Mary-Lou Angidlik studied Arctic plant medicine at the age of 13. She won a $500 agriculture award for it.
Then in Grade 10, she spearheaded a science project on diabetes in Nunavut, titled: "Diabetes: A Northern Study of a Silent Killer."
So it's fitting that this year, at the age of 23, she was selected as the first Inuk ambassador to the Canada-Wide Science Fair — the largest youth science competition in the country held in Regina.
"When they introduced me to everyone in the exhibit hall… it was scary at first," said Angidlik, who started her duties this week.
"They're very interested in Nunavut. It makes me feel special here."
Angidlik, originally from Rankin Inlet, lives in Cambridge Bay, Nunavut.
"We were super ecstatic have her apply because we rarely, if ever, get applications from people from [the North]," said Julia McDevitt, director of the fair.
'I think I nailed it'
The Canada-Wide Science Fair selects only a handful of youth across Canada to help facilitate the fair. Ambassadors are expected to "motivate, inspire and keep connected" with the youth participants, building a sense of community, said McDevitt. Successful applicants have their travel, accommodation and meals covered during the week of the fair.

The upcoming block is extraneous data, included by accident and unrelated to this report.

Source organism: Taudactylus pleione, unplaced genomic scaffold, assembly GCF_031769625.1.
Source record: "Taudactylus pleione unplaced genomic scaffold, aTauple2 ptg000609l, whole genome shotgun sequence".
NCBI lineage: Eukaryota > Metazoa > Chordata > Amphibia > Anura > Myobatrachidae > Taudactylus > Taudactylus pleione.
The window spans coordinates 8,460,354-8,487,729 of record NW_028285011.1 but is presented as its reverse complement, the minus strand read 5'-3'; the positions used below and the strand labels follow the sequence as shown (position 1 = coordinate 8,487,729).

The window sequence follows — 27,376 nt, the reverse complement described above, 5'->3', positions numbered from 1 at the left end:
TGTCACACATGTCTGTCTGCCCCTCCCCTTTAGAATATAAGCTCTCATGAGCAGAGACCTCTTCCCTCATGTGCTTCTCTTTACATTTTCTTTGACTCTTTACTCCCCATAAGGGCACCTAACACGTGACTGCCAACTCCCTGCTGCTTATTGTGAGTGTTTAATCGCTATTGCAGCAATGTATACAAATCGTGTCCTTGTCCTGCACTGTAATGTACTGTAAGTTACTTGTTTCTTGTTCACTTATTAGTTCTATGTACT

"[Angidlik] said when she came here, she was a shy person, kind of an introvert... a little nervous about coming on the team," said McDevitt.
This week, Angidlik facilitated a few workshop sessions for students. "She came up to me and said, 'I think I nailed that. This is really bringing me out of my shell.'"
Angidlik says her love for science fairs was sparked in Grade 7, when her science teacher worked with her to submit a project for the Canada-Wide Science Fair in 2007. She participated again in 2011.
She encourages other youth interested in science to apply to be an ambassador.
"The team is really awesome."
Angidlik is currently completing a social work program at Nunavut Arctic College, and will be using her experience as an ambassador for her practicum.